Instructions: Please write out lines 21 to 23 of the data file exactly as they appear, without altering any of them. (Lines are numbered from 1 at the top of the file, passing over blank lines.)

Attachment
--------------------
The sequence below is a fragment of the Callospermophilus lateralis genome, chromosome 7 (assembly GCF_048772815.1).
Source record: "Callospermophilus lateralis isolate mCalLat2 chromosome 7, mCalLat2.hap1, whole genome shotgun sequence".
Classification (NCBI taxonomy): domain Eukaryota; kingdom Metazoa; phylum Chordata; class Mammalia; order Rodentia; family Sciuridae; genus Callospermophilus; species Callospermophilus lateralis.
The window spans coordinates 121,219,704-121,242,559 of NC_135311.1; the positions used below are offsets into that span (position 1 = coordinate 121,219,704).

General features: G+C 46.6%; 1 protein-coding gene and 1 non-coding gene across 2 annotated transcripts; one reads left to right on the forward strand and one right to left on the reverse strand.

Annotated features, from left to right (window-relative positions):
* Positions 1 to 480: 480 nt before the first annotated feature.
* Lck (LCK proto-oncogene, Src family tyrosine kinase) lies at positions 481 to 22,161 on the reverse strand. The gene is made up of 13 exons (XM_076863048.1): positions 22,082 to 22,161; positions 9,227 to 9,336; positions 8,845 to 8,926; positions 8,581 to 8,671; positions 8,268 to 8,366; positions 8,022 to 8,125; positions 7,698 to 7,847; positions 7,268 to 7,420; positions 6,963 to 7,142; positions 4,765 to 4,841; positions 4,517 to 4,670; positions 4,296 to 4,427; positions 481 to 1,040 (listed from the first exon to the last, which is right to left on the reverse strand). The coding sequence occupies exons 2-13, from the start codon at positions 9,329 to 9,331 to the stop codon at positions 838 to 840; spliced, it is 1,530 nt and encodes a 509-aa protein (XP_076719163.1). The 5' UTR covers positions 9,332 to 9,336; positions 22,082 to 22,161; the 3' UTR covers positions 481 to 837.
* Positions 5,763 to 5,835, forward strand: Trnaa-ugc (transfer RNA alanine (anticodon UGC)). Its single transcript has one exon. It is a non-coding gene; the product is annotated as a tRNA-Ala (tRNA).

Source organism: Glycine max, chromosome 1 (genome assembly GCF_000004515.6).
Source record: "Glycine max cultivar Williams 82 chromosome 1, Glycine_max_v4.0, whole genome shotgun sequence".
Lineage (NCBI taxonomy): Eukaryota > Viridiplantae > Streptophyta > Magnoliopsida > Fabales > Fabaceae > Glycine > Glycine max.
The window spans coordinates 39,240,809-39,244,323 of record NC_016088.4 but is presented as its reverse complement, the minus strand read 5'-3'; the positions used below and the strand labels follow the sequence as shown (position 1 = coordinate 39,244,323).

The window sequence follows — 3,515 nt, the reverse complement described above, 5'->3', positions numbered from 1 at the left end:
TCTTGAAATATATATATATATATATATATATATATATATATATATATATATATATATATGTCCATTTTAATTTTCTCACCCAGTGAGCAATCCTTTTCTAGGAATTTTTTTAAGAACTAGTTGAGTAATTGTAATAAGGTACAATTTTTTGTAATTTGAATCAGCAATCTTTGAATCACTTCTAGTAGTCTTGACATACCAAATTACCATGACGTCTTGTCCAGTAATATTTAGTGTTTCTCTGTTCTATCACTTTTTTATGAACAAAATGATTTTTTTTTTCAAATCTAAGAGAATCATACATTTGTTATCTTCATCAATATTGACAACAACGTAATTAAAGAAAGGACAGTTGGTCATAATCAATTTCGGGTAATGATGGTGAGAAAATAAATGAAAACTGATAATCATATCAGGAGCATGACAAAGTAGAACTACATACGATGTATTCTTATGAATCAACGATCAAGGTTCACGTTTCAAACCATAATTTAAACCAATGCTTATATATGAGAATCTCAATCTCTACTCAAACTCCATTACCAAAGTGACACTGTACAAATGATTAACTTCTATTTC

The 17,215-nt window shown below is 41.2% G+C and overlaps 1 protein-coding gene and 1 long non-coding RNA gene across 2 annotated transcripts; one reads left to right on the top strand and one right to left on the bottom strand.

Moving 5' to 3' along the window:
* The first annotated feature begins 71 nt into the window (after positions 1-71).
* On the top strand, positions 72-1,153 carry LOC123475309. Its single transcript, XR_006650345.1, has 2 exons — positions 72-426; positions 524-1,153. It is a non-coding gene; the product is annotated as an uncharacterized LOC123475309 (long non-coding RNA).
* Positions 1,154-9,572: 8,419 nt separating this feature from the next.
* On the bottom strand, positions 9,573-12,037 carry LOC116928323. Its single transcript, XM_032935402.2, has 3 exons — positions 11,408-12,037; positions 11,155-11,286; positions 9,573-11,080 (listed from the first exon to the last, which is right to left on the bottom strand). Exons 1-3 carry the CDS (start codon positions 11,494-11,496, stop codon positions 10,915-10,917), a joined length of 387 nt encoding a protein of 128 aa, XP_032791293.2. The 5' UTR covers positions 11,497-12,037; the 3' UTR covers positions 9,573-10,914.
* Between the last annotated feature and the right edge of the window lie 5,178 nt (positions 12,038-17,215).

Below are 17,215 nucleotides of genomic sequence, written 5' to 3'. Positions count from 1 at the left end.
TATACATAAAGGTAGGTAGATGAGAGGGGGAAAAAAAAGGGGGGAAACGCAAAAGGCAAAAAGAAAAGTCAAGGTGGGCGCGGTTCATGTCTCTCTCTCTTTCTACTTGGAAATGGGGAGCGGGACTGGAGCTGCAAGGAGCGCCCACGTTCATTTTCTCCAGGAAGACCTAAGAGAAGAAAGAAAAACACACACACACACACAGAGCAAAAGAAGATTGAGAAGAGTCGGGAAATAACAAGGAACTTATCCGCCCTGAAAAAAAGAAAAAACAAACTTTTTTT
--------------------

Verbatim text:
* On the bottom strand, positions 9,573-12,037 carry LOC116928323. Its single transcript, XM_032935402.2, has 3 exons — positions 11,408-12,037; positions 11,155-11,286; positions 9,573-11,080 (listed from the first exon to the last, which is right to left on the bottom strand). Exons 1-3 carry the CDS (start codon positions 11,494-11,496, stop codon positions 10,915-10,917), a joined length of 387 nt encoding a protein of 128 aa, XP_032791293.2. The 5' UTR covers positions 11,497-12,037; the 3' UTR covers positions 9,573-10,914.
* Between the last annotated feature and the right edge of the window lie 5,178 nt (positions 12,038-17,215).

Below are 17,215 nucleotides of genomic sequence, written 5' to 3'. Positions count from 1 at the left end.